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Performance

The test of the Wi-Fi connection is going to be the most exciting one in this section. Of course, we won’t be able to see the full potential of the Broadcom chipset due to the Fast Ethernet bottleneck, yet this implementation of the Draft N standard is interesting anyway. Another problem is that I didn’t have a Wi-Fi adapter based on the Intensi-fi chipset and had to use the Linksys WPC300N v2 card based on Atheros’ XSPAN chipset. The results of the WL-500W in the Wi-Fi test will be compared with those of the Linksys WRT300N v2 router (based on the XSPAN chipset).

Later in this section you’ll see the results of the tests of the router’s LAN and WAN interfaces, the speed of file downloads from the integrated FTP-server, the number of simultaneous connections in a single session, and Wi-Fi connection tests.

Here is a list of equipment and software we used for the tests:

  • Two Category 5e Ethernet cables
  • Linksys WPC300N v2 card
  • Transcend JetFlash 130 2GB USB flash card
  • Intel Centrino notebook
  • PC based on a mainboard with an integrated Gigabit Ethernet controller
  • IxChariot’s (High_Performance_Throughput and Throughput scenarios)
  • FlashFXP FTP-client

The router’s speed on the local network is indicative of its peak bandwidth.

LAN-LAN:


Click to enlarge

The WAN port was tested next. I’ll show you the speed of data transfers into either side. This test was performed with enabled and disabled NAT and firewall. I got almost identical results, so I only publish diagrams with the mentioned features enabled.

LAN-WAN:


Click to enlarge

WAN-LAN:


Click to enlarge

As you can see, the speed is almost the same on both network sections, which indicates good speed characteristics of the router’s WAN port.

I also performed a test of the maximum number of simultaneous connections using the Throughput scenario with the file size increased tenfold. I was steadily increasing the number of connections by replicating the address pair until there were errors in the test, which was performed for 5 minutes. Then I ran the test once again for 20 minutes to verify the result. Thus I found that the router could maintain 193 simultaneous connections, which is a huge number for a home router. That’s going to be useful for working with P2P networks.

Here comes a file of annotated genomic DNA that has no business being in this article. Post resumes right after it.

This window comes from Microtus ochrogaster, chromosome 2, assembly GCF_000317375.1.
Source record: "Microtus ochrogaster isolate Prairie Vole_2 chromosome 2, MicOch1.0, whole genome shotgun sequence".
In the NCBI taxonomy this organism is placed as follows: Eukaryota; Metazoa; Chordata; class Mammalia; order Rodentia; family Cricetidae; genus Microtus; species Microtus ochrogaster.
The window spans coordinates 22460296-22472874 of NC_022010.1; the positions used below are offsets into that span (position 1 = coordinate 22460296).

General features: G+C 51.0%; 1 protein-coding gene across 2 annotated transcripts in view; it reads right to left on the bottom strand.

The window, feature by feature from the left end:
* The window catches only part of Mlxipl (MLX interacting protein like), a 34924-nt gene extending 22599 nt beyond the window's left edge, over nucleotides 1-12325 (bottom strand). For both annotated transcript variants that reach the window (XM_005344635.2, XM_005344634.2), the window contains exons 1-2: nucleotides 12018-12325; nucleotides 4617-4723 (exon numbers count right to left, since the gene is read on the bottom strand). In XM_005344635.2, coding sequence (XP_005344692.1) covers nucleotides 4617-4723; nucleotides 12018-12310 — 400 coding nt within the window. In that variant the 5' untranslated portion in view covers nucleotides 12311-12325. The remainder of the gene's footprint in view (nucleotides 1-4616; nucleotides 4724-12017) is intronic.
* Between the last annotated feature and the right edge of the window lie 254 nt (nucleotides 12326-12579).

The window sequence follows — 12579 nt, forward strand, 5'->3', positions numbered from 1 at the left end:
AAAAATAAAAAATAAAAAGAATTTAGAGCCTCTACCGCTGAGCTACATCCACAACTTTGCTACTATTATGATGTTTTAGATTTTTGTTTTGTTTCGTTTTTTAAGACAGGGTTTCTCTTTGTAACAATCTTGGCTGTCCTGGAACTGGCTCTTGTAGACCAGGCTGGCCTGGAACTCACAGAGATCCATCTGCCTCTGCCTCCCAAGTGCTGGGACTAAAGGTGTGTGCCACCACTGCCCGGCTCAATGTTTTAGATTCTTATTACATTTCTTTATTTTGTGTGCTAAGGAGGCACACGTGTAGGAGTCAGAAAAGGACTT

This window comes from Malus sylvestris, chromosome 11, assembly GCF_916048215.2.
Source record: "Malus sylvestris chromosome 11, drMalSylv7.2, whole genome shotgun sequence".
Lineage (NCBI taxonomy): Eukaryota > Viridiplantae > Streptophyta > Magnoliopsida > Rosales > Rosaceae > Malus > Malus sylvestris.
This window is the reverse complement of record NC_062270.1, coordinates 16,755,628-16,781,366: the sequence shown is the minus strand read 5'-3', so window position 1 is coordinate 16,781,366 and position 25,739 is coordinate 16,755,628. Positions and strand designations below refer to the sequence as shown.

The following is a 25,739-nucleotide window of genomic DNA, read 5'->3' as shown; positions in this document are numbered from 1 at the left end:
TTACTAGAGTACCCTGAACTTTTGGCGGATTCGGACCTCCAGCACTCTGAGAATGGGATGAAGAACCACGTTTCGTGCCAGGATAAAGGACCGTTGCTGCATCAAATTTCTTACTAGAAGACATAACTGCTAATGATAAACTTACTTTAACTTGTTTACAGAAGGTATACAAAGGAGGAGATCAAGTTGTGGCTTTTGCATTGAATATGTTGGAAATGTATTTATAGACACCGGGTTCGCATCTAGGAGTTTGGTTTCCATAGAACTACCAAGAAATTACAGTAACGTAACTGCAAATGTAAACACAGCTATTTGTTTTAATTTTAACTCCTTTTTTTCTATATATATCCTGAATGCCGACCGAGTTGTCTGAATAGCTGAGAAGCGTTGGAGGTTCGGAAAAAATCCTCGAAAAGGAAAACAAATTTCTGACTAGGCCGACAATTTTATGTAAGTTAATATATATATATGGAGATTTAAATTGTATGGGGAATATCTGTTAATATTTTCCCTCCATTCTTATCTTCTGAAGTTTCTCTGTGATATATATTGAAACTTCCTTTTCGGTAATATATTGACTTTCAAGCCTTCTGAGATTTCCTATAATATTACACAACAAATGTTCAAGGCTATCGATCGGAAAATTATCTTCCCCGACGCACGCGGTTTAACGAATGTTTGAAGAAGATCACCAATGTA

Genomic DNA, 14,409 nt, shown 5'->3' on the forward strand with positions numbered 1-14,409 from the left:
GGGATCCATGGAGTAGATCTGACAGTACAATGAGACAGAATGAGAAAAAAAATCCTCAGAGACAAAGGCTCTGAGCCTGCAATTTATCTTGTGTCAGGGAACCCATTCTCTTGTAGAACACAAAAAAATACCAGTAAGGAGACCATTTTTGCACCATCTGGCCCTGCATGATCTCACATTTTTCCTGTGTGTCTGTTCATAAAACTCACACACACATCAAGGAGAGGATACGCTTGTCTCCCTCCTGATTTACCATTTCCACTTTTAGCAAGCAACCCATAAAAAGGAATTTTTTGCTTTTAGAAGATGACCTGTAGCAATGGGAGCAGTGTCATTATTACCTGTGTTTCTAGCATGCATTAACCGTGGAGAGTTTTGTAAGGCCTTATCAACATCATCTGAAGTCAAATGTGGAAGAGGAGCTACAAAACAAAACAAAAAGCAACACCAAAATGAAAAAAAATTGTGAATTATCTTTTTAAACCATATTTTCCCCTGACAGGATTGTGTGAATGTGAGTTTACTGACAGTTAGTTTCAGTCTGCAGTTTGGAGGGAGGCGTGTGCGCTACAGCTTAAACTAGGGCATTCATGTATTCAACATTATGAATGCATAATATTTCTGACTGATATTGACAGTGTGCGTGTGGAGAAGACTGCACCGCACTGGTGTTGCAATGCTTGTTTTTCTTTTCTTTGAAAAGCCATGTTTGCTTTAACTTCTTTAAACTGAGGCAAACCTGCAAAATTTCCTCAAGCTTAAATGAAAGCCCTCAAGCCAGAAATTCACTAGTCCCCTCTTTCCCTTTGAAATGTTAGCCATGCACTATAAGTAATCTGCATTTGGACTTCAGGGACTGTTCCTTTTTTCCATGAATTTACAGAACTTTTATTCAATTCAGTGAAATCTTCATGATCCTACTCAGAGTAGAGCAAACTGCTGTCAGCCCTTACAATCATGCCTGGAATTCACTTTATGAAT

The final test for the router’s wired section was the downloading of various files from the integrated FTP-server. I first wanted to use a 2.5” HDD in a USB enclosure as usual, but the router’s USB port didn’t have enough current to power the HDD, so I had to use a flash drive formatted in FAT32 instead. I downloaded files of different types using FlashFXP and then wrote down the average download speed reported by the program in its connection log. The following file types were used: a 700M DivX movie (L), a 200MB folder with MP3 files (M), and a 200MB folder with photographs (S). The results are listed in the following table:

File type

Performance, MB/s

L

2.710

M

2.743

S

2.791

These are average results, typical for an integrated FTP-server.

Next I tested the router’s wireless interface. I selected the standard combination of WPA-PSK2 and AES for this test.

LAN-WLAN:


Click to enlarge

WLAN-LAN:


Click to enlarge 

As you see, the maximum data-transfer speed is close to the peak bandwidth of the Fast Ethernet interface. The connection is rather unstable, with deep slumps, which may result from some incompatibility between the two chipsets. That’s why the WL-500W is inferior to the Linksys router in terms of average speed as is clear from the diagram.

Finally I tested the router’s coverage at different distances and with different obstacles. I measured the signal level in five points:

Point 1: Near the router
Point 2: At a distance of 4 meters without obstacles
Point 3: At a distance of 5 meters + two thin gypsum wallboards
Point 4: At a distance of 6 meters + one brick wall, about 30cm thick
Point 5: At a distance of 17 meters + one thin gypsum wallboard and one 50cm brick wall

Here are the results:

As you may have expected, the Linksys WRT300N is the winner again although the WL-500W is ahead at one point of the graph. The graph of the WL-500W is smooth except for the slump at the very end, yet its speed is as high as 802.11g even at the end point.

So, the WL-500W had excellent results in all of my tests, except the Wi-Fi ones, yet its peak speed was quite high even in the Wi-Fi tests, which indicates a high potential. I can’t give you a final verdict since I tested the router’s Wi-Fi module together with a chipset from another manufacturer and there can still be some compatibility issues. When I get a Wi-Fi card with the Broadcom chipset, I will run the tests once again and publish the results in one of our future reviews.

 
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